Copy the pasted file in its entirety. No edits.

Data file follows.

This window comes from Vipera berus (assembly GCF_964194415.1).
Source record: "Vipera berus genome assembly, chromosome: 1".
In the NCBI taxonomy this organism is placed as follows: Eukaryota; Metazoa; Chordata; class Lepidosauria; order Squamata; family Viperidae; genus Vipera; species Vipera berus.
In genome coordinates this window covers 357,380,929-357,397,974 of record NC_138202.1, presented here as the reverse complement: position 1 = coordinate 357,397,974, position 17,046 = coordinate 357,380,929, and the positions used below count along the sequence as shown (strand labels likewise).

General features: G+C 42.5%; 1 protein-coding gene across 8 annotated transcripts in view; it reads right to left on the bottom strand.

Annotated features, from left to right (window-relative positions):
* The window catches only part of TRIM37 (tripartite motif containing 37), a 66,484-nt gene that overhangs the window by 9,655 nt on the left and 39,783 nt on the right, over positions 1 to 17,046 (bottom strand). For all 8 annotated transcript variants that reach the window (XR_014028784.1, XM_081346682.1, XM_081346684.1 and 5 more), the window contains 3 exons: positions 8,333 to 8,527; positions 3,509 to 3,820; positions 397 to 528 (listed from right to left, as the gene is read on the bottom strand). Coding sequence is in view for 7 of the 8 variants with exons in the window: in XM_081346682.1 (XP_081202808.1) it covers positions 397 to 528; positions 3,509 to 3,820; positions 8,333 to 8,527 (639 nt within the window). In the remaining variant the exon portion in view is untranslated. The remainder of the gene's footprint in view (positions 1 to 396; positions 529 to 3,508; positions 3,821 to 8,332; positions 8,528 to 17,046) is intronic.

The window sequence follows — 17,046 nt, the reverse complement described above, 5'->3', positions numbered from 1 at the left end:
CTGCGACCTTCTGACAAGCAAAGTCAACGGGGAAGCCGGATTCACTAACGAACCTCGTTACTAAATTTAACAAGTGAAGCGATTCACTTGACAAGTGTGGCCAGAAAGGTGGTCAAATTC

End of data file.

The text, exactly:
This window comes from Vipera berus (assembly GCF_964194415.1).
Source record: "Vipera berus genome assembly, chromosome: 1".
In the NCBI taxonomy this organism is placed as follows: Eukaryota; Metazoa; Chordata; class Lepidosauria; order Squamata; family Viperidae; genus Vipera; species Vipera berus.
In genome coordinates this window covers 357,380,929-357,397,974 of record NC_138202.1, presented here as the reverse complement: position 1 = coordinate 357,397,974, position 17,046 = coordinate 357,380,929, and the positions used below count along the sequence as shown (strand labels likewise).

General features: G+C 42.5%; 1 protein-coding gene across 8 annotated transcripts in view; it reads right to left on the bottom strand.

Annotated features, from left to right (window-relative positions):
* The window catches only part of TRIM37 (tripartite motif containing 37), a 66,484-nt gene that overhangs the window by 9,655 nt on the left and 39,783 nt on the right, over positions 1 to 17,046 (bottom strand). For all 8 annotated transcript variants that reach the window (XR_014028784.1, XM_081346682.1, XM_081346684.1 and 5 more), the window contains 3 exons: positions 8,333 to 8,527; positions 3,509 to 3,820; positions 397 to 528 (listed from right to left, as the gene is read on the bottom strand). Coding sequence is in view for 7 of the 8 variants with exons in the window: in XM_081346682.1 (XP_081202808.1) it covers positions 397 to 528; positions 3,509 to 3,820; positions 8,333 to 8,527 (639 nt within the window). In the remaining variant the exon portion in view is untranslated. The remainder of the gene's footprint in view (positions 1 to 396; positions 529 to 3,508; positions 3,821 to 8,332; positions 8,528 to 17,046) is intronic.

The window sequence follows — 17,046 nt, the reverse complement described above, 5'->3', positions numbered from 1 at the left end:
CTGCGACCTTCTGACAAGCAAAGTCAACGGGGAAGCCGGATTCACTAACGAACCTCGTTACTAAATTTAACAAGTGAAGCGATTCACTTGACAAGTGTGGCCAGAAAGGTGGTCAAATTC